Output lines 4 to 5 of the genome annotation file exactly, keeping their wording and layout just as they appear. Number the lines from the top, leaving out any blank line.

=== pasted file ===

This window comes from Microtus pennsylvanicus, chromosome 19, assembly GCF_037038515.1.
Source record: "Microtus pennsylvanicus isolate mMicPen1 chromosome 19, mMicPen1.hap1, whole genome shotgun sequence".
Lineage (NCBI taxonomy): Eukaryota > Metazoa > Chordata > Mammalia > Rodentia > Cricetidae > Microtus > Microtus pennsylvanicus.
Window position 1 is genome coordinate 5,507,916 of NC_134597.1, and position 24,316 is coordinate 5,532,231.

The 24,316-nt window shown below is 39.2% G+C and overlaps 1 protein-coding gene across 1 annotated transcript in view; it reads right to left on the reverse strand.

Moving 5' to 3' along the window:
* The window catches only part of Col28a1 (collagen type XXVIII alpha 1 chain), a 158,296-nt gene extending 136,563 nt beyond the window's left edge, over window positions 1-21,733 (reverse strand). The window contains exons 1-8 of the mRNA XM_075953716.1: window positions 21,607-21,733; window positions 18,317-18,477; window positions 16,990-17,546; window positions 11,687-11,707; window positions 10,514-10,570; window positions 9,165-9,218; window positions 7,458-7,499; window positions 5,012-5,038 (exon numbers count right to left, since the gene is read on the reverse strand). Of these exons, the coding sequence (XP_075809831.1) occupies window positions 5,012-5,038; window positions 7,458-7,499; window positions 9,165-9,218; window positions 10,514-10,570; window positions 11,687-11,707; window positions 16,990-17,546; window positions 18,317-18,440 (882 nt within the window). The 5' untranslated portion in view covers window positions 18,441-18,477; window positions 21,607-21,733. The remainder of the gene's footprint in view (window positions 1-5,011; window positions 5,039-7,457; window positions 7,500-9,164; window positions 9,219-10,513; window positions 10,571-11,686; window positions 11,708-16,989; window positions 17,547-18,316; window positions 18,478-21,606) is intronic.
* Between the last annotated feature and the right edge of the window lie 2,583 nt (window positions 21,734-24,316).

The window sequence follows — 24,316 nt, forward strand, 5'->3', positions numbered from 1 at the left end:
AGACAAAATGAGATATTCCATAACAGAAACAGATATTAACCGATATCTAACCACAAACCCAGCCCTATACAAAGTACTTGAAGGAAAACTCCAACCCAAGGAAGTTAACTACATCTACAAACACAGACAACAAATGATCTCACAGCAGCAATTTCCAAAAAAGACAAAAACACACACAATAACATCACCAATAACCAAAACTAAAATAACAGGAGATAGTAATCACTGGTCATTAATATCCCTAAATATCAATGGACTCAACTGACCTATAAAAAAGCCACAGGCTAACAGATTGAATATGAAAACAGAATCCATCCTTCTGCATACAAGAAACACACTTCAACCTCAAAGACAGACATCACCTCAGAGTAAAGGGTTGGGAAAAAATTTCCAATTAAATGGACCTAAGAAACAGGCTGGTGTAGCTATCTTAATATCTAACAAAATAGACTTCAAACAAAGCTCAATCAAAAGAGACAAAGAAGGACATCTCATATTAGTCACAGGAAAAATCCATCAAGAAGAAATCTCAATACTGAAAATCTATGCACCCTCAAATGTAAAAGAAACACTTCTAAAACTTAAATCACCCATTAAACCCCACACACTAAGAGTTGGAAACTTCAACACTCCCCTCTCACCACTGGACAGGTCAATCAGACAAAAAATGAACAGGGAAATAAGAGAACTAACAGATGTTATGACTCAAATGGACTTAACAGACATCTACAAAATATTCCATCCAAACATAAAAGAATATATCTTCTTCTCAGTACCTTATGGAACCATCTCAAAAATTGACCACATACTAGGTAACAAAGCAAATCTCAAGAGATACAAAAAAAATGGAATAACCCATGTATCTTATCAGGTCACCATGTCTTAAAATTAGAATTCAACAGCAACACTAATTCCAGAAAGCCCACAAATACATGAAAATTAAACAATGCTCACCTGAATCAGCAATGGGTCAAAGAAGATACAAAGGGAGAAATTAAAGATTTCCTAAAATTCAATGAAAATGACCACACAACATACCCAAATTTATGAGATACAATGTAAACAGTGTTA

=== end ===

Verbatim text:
Window position 1 is genome coordinate 5,507,916 of NC_134597.1, and position 24,316 is coordinate 5,532,231.

The 24,316-nt window shown below is 39.2% G+C and overlaps 1 protein-coding gene across 1 annotated transcript in view; it reads right to left on the reverse strand.